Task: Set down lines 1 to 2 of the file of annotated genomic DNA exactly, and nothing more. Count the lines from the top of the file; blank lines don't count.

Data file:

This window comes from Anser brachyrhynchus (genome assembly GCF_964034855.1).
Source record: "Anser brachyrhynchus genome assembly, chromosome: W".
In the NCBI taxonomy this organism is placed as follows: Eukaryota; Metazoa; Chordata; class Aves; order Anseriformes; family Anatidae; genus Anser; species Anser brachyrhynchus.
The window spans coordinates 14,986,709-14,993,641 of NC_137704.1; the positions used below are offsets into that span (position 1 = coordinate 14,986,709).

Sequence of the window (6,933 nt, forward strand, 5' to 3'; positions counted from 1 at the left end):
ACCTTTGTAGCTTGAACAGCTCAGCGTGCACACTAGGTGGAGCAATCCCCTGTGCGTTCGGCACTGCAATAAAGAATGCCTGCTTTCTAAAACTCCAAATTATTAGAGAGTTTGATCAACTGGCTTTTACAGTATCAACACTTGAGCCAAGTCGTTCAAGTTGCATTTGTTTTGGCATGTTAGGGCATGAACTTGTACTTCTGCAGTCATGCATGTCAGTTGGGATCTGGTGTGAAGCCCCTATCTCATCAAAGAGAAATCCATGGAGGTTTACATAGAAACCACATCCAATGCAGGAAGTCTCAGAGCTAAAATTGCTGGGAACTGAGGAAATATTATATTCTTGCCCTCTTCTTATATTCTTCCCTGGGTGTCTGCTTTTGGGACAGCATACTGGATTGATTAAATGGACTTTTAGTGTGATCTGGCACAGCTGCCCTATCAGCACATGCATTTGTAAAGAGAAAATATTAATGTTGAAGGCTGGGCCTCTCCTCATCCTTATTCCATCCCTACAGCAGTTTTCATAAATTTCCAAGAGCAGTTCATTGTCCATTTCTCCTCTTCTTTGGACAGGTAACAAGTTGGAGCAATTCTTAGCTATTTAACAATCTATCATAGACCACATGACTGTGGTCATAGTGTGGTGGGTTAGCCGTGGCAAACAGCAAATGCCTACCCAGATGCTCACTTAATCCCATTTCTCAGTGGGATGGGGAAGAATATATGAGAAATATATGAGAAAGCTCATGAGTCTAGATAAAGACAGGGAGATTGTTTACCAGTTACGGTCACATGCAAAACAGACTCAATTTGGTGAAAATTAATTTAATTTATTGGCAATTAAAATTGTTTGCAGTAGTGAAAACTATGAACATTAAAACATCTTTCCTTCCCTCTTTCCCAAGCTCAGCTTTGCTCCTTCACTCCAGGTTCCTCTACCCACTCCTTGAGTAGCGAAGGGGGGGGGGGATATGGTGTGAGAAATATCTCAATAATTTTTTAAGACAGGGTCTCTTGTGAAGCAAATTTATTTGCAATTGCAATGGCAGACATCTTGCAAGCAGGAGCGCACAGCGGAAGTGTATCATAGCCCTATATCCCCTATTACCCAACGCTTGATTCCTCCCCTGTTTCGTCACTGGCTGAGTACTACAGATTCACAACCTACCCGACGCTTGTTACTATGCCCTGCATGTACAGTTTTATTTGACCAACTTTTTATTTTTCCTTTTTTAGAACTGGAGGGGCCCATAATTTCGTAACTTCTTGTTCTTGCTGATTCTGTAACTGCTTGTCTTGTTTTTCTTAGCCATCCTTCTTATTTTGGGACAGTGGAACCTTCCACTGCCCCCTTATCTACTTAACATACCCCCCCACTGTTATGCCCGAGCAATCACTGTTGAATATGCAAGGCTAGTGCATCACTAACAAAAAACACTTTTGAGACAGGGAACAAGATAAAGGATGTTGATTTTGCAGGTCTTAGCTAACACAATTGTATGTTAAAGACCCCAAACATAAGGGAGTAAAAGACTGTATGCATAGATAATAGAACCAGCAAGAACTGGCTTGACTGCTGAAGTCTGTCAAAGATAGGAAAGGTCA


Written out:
This window comes from Anser brachyrhynchus (genome assembly GCF_964034855.1).
Source record: "Anser brachyrhynchus genome assembly, chromosome: W".